A right to request predictable work

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The right to request flexible working has become firmly established in the workplace as a means by which employees may request more flexible working patterns in relation to when and where they carry out their work.

However, on the flip side of that there has up until now been no statutory right for casual workers to request a more predictable working pattern.

The Workers (Predictable Terms and Conditions) Act 2023 (the Act) addresses this, creating a new statutory right for workers and agency workers to request a predictable working pattern. The Act which has now received Royal Assent will come into force in September 2024.


The problem of ‘one-sided flexibility’ where a worker has no guarantee of work but is expected to be available at very short notice was highlighted as far back as 2017 on the publication of the Taylor Review of Modern Workplaces.

The vast majority of the recommendations proposed in that Review were accepted and in 2019 a consultation was launched on the measures to address one-sided flexibility which included an intention to introduce a right to request a more predictable work pattern.

Four years later, following a further general election and the pandemic, the legislation has now been passed that will give workers and agency workers the right to request more predictable terms and conditions of work under a process that is extremely similar to that which applies for flexible work applications.

Importantly, as with the flexible working requests, there is a right to refuse requests for statutory reasons which means it is not a right to have predictable terms but only a right to request them.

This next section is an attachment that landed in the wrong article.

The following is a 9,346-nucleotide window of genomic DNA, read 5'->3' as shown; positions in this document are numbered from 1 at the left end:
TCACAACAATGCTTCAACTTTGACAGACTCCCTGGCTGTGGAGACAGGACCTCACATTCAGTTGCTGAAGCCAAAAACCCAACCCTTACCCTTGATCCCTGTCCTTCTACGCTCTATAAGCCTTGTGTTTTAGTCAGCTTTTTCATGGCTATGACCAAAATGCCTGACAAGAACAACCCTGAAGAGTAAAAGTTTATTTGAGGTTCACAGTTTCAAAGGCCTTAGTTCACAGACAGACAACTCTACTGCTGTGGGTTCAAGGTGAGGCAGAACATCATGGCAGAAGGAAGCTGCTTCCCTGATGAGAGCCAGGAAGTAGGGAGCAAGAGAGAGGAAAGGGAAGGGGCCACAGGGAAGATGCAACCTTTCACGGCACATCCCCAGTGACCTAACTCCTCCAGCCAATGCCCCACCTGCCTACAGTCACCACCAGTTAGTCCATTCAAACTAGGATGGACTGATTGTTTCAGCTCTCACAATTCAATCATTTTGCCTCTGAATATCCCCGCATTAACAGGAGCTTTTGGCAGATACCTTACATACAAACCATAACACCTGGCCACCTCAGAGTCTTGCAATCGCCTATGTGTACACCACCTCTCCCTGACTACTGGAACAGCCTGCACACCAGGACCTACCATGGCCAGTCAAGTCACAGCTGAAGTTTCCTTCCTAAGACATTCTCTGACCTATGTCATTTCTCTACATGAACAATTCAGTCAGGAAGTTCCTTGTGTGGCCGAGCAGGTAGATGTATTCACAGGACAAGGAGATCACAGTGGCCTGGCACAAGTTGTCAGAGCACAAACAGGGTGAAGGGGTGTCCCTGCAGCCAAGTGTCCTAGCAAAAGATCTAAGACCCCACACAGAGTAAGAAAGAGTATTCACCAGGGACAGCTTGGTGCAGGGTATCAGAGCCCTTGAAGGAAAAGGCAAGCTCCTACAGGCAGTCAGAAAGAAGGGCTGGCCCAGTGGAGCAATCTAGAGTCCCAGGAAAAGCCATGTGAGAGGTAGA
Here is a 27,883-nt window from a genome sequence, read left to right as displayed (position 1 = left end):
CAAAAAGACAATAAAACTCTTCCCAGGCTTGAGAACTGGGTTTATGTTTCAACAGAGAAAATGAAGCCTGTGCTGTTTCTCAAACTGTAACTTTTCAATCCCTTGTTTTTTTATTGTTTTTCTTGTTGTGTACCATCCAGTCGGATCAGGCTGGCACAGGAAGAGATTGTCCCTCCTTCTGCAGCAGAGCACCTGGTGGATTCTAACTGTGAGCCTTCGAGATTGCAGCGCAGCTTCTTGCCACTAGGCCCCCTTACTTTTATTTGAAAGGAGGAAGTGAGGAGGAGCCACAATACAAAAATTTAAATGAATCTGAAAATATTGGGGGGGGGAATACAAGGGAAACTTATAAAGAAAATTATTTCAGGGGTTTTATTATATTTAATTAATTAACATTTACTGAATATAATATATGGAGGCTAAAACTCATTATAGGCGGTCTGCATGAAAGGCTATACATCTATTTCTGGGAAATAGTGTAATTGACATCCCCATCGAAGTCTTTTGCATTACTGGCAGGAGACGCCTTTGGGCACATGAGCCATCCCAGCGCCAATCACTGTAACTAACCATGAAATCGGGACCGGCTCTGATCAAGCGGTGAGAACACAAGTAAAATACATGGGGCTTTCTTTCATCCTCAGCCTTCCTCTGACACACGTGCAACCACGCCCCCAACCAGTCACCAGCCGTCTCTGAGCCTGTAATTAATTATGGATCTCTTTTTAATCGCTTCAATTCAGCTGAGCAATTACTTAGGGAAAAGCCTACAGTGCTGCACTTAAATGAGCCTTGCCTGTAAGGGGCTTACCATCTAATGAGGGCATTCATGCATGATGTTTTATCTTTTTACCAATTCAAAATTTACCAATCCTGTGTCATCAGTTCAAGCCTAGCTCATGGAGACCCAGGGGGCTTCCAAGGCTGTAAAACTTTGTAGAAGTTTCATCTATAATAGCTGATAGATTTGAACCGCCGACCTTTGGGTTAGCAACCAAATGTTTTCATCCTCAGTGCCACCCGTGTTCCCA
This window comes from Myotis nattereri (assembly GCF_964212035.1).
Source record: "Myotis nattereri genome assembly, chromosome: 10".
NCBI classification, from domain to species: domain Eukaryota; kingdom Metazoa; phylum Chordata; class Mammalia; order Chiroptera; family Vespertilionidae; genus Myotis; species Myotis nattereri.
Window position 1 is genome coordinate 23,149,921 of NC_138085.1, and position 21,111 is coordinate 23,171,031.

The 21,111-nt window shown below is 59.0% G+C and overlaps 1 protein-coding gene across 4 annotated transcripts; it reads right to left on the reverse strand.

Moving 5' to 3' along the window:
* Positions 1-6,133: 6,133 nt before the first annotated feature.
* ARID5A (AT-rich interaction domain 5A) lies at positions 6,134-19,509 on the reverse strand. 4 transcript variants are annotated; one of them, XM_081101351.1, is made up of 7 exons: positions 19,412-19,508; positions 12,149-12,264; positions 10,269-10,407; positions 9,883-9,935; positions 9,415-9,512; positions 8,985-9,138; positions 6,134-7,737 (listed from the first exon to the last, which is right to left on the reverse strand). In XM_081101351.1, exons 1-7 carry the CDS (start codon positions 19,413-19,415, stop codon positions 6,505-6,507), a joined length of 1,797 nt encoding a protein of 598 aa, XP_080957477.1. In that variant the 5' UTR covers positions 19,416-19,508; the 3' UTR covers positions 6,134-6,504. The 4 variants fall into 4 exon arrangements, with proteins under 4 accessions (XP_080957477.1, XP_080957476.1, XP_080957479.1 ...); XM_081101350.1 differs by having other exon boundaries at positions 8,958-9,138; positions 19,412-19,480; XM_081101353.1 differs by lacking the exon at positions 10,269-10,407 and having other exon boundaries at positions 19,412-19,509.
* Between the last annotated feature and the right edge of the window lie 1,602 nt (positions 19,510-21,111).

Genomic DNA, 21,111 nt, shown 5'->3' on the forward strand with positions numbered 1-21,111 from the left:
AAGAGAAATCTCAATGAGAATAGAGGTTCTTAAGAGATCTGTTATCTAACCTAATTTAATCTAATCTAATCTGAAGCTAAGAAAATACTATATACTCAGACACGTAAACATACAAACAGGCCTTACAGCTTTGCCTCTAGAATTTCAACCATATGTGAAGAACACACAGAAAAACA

In certain work sectors which are seasonal or subject to sudden variations in demand the use of casual workers will remain necessary and unpredictable working arrangements are likely to continue.

There will, however, be a need for all employers to be ready to deal with requests in a reasonable manner.

When can a request be made?

A request can only be made if there is a lack of predictability in relation to the work and work pattern. This may clearly apply where there is a ‘zero hours’ work contract in place. It may also be possible to make an application where the hours or days vary, although there is only a presumption of unpredictability in the Act if there is a fixed-term contract of less than 12 months duration.

The worker will need to have been working for the employer for a minimum period of time before making the request. As is currently the case with flexible work requests, the minimum period is 26 weeks.

There will also be a maximum of two requests that can be made in any 12-month period.

There will be a separate right for agency workers to apply for a predictable work pattern to the Temporary Work Agency or in some circumstances directly to the hirer. The hirer may be asked to enter into a direct contract only where the worker has been hired by them in the ‘same role’ for at least 12 continuous calendar weeks.

Whoever the application is made to will have to deal with it in a reasonable manner.

Dealing with requests reasonably

ACAS is producing a new Code of Practice that will provide clear guidance on making and handling requests. This is likely to encourage constructive discussions around working arrangements that suit both employer and worker. The draft Code will be available for public consultation in the coming weeks.

In any event, the worker must be notified of the decision within one month beginning with the date on which the application is made.

The request may be rejected on one or more of the following grounds:

  • burden of additional costs;
  • detrimental effect on ability to meet customer demand;
  • detrimental impact on the recruitment of staff;
  • detrimental impact on other aspects of the employer’s business;
  • insufficiency of work during the periods the worker proposes to work; and
  • planned structural changes.


The worker or employee will have specific protection against detriment or dismissal on the grounds that they have made the request.

Failing to deal with the request as required will also give grounds for a claim to be made and an Employment Tribunal will have the power to award compensation that is just and equitable subject to a maximum number of weeks’ pay. The maximum number has not yet been finalised but under the Flexible Work provisions this is set at eight weeks’ capped pay and it is likely that this will be incorporated into this legislation too.

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